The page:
If the word homemade jelly makes you think wow that’s a lot of work and looks so hard to do I am here to change your mind. I have been making my own jam for 30 years and I always thought jelly was a lot of work until I decided I was going to give it a try last year. At first I went to the store and bought a jelly strainer with the washable cheesecloth and started to make my first batch. It was easy to take the fruit, add some water and let it cook down for about 5 minutes. So with my cheesecloth lined strainer I added my fruit and juices only to discover the store bought metal strainer was not as sturdy as I thought and the cheesecloth did not hold all my cooked down fruit. I did eventually get all the juice into a bowl and made my first jelly but I needed a better way to strain my juice from the fruit. One Saturday morning my husband and I went to an estate sale and there in front of my eyes was a vintage jelly strainer. For $5 I could not pass it up and had to give it a try. After making my first batch of jelly in this vintage jelly strainer I was hooked. I have found 2 more since at estate sales and sometimes I have 3 different batches of jelly going at one time. With blackberries Fresh From Oregon this week it was time for me to make a batch of blackberry apply jelly. So if you have been thinking about making homemade jelly just hit a few estate sales and come home with your own vintage strainer and get started.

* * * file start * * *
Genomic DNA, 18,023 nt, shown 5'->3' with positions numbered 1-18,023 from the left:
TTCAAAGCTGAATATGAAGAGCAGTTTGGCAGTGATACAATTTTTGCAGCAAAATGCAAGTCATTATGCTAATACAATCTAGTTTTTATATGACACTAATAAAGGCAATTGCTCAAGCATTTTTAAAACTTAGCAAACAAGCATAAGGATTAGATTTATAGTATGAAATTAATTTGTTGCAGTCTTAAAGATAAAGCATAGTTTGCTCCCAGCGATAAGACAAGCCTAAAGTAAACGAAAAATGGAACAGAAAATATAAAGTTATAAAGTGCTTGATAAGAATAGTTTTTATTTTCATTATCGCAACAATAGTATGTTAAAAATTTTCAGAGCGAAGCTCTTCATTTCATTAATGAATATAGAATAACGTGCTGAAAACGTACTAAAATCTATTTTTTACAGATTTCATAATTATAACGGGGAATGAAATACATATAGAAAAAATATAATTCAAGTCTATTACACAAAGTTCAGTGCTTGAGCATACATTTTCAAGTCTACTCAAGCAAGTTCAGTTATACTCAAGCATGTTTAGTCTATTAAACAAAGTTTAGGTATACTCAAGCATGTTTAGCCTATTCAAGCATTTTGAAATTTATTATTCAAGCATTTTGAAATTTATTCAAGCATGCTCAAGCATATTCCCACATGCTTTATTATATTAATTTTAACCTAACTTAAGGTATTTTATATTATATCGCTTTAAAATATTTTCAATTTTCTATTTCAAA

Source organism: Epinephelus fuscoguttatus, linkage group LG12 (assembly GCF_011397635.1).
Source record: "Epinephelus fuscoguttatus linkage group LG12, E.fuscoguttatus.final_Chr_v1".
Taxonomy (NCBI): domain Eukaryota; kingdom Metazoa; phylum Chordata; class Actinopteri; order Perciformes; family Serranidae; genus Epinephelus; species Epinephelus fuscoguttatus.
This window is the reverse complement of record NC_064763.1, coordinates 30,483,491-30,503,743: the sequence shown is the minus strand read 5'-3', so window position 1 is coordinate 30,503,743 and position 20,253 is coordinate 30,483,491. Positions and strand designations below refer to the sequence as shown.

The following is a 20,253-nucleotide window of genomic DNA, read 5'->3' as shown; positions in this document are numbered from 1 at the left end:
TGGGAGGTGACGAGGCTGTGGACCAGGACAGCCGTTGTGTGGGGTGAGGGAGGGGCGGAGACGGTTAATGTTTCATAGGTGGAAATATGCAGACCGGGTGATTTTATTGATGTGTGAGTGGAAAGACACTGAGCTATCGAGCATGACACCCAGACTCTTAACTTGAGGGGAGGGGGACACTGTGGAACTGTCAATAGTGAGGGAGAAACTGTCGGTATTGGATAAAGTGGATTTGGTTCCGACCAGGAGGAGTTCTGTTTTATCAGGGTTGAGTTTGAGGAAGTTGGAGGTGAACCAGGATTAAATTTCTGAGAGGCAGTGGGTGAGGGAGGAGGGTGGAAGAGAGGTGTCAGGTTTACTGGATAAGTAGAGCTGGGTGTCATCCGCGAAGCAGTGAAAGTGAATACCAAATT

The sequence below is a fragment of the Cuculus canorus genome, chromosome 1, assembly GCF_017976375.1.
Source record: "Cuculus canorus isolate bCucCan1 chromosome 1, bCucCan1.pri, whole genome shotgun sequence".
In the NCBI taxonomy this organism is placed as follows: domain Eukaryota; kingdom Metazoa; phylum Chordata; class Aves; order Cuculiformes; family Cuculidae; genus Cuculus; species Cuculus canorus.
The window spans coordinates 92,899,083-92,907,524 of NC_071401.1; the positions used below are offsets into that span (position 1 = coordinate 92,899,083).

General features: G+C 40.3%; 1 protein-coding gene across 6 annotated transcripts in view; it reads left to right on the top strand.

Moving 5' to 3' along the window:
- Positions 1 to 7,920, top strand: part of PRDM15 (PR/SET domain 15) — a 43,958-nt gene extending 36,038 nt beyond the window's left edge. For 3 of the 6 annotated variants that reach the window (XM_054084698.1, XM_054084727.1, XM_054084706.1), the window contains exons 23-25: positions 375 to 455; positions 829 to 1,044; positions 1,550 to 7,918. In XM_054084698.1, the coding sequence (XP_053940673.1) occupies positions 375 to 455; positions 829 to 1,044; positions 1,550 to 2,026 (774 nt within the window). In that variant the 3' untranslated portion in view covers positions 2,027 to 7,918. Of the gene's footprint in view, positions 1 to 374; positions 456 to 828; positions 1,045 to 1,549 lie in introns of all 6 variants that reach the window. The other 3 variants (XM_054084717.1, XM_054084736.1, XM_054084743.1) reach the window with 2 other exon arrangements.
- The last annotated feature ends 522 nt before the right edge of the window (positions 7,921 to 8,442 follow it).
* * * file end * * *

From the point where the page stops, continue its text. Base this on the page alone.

In large sauce pan, bring blackberries and 1 1/4 cup water to a boil. Reduce heat and simmer for 5 minutes. Line a stainer with a double layer of cheesecloth and place over a bowl. Place berry mixture in strainer and let stand for 30 minutes or until you think all the juice has strained out. Reserve the juice and discard the pulp.
Remove and discard the stem and blossom ends of the apples (do not peel or core), cut into small pieces. Place in large saucepan with just enough water to cover. Bring to a boil. Reduce heat and simmer for 20 minutes or until apples are tender. Place apples in cheesecloth lined strainer and leave for 30 minutes. Reserve juice and discard pulp.
Measure the reserved blackberry and apple juice to 4 cups each. If necessary, add bottled apple juice to get to the 4 cups. Stir in lemon juice and sugar and mix until sugar is dissolved. Bring to a full rolling boil, stirring constantly. Stir in the two packets of liquid pectin; return to a full rolling boil. Boil for 1 minute, stirring constantly.
Remove from heat; skim off foam. Ladle into hot jars, leaving a 1/4-inch headspace. Wipe the rims of the jar and adjust the two-piece cap. Process 10 minutes in a boiling water bath. Remove jars from canner and set on a towel to cool.
Source ~ Taste of Home Canning & Preserving magazine